Deprotonation: Removal of a proton on the protonated nucleophile by water acting as a base forming the alcohol and a hydronium ion. This reaction step is fast.
WHY THIS REACTION OCCURS
The SN1 mechanism tends to dominate when the central carbon atom is surrounded by bulky groups because such groups sterically hinder the SN2 reaction. Additionally, bulky substituents on the central carbon increase the rate of carbocation formation because of the relief of steric strain that occurs. The resultant carbocation is also stabilized by both inductive stabilization and hyperconjugation from attached alkyl groups. The SN1 mechanism therefore dominates in reactions at tertiary alkyl centers and is further observed at secondary alkyl centers in the presence of weak nucleophiles.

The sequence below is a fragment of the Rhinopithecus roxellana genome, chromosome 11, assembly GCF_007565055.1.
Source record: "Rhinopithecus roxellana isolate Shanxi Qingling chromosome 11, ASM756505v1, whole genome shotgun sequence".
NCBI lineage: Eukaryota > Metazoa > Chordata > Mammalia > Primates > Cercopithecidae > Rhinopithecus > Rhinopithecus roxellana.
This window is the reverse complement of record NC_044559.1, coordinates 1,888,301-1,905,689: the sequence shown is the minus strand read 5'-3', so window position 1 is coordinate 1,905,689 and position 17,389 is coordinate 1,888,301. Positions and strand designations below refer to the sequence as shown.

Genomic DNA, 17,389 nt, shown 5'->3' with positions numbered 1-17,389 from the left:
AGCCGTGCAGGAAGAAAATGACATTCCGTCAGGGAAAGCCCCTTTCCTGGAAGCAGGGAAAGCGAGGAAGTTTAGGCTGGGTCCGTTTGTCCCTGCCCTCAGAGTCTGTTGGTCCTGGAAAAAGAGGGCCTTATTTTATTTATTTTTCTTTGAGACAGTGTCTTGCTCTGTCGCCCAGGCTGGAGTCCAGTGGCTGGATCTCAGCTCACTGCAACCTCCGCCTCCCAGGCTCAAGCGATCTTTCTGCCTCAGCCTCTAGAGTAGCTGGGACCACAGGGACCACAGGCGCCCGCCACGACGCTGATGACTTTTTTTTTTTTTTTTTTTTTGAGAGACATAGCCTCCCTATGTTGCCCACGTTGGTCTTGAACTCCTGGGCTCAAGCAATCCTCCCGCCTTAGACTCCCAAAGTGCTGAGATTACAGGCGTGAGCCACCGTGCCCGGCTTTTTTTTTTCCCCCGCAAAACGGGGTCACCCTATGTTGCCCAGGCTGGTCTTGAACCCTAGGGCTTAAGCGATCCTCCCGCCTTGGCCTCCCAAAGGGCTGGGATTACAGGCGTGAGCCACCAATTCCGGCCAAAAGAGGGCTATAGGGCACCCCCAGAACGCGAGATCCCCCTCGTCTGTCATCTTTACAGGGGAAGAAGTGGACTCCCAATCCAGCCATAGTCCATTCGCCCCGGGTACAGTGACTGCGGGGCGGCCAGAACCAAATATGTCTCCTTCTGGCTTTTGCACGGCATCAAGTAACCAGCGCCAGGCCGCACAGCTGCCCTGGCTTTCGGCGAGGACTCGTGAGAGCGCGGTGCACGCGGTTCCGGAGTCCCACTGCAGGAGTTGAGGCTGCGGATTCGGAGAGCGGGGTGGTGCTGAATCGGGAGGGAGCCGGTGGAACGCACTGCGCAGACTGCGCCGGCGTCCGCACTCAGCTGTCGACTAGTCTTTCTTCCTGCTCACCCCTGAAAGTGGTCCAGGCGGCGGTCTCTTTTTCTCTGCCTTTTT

The SN2 reaction (also known as bimolecular nucleophilic substitution or as backside attack) is a type of nucleophilic substitution, where a lone pair from a nucleophile attacks an electron deficient electrophilic center and bonds to it, expelling another group called a leaving group. Thus the incoming group replaces the leaving group in one step. Since two reacting species are involved in the slow, rate-determining step of the reaction, this leads to the name bimolecular nucleophilic substitution, or SN2. Among inorganic chemists, the SN2 reaction is often known as the interchange mechanism.